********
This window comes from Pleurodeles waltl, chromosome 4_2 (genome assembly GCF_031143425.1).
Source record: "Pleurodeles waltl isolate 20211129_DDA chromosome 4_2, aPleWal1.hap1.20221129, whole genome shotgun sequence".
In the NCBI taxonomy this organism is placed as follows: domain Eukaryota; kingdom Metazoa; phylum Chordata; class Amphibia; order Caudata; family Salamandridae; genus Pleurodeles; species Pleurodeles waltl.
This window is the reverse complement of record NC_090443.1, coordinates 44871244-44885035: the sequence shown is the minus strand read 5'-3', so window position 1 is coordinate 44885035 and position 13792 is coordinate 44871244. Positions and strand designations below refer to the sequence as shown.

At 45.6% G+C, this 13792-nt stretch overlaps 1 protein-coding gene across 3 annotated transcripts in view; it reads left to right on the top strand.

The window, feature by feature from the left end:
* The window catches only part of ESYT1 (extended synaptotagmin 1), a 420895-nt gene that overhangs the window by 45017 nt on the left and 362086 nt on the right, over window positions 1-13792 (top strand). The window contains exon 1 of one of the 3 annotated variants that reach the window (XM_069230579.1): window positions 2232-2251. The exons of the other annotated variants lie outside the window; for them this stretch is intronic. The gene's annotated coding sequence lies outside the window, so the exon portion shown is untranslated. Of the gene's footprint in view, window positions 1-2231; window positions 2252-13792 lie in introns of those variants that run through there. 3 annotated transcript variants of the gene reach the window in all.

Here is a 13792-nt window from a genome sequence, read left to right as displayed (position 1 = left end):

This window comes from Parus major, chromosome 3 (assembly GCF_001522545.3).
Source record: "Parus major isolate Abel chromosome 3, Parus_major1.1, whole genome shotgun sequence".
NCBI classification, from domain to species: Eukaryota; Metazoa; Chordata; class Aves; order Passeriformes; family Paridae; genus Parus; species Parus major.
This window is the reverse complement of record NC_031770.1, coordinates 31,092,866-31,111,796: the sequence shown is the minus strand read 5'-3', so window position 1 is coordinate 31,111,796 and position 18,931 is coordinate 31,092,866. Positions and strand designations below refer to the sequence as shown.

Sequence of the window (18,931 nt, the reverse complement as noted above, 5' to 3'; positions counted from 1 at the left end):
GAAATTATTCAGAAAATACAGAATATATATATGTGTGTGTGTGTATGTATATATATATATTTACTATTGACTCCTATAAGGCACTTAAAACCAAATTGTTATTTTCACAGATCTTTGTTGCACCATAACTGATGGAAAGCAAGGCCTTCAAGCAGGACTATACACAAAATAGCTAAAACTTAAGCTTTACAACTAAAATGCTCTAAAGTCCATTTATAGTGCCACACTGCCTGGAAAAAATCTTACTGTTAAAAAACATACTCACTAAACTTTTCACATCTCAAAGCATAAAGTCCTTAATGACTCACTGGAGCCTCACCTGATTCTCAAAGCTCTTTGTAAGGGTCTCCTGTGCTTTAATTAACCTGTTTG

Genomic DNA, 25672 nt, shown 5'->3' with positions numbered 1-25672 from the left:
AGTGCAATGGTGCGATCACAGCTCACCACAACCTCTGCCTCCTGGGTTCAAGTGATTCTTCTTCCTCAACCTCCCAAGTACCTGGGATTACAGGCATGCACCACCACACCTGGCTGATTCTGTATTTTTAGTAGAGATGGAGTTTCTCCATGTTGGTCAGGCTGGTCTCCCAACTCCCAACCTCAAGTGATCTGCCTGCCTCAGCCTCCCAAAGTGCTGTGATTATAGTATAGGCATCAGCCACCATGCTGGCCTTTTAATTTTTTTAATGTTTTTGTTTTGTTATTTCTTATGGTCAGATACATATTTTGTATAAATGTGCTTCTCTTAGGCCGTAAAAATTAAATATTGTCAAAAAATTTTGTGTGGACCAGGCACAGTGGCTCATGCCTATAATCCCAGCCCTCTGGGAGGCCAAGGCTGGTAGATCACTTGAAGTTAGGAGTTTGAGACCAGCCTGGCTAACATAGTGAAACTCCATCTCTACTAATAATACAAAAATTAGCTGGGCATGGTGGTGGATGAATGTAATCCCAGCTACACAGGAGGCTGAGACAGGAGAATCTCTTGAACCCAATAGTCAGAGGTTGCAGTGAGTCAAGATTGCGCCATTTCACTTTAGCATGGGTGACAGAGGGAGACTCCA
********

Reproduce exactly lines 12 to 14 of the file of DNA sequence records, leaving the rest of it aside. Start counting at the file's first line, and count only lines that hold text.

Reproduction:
This window is the reverse complement of record NC_031770.1, coordinates 31,092,866-31,111,796: the sequence shown is the minus strand read 5'-3', so window position 1 is coordinate 31,111,796 and position 18,931 is coordinate 31,092,866. Positions and strand designations below refer to the sequence as shown.

Sequence of the window (18,931 nt, the reverse complement as noted above, 5' to 3'; positions counted from 1 at the left end):
GAAATTATTCAGAAAATACAGAATATATATATGTGTGTGTGTGTATGTATATATATATATTTACTATTGACTCCTATAAGGCACTTAAAACCAAATTGTTATTTTCACAGATCTTTGTTGCACCATAACTGATGGAAAGCAAGGCCTTCAAGCAGGACTATACACAAAATAGCTAAAACTTAAGCTTTACAACTAAAATGCTCTAAAGTCCATTTATAGTGCCACACTGCCTGGAAAAAATCTTACTGTTAAAAAACATACTCACTAAACTTTTCACATCTCAAAGCATAAAGTCCTTAATGACTCACTGGAGCCTCACCTGATTCTCAAAGCTCTTTGTAAGGGTCTCCTGTGCTTTAATTAACCTGTTTG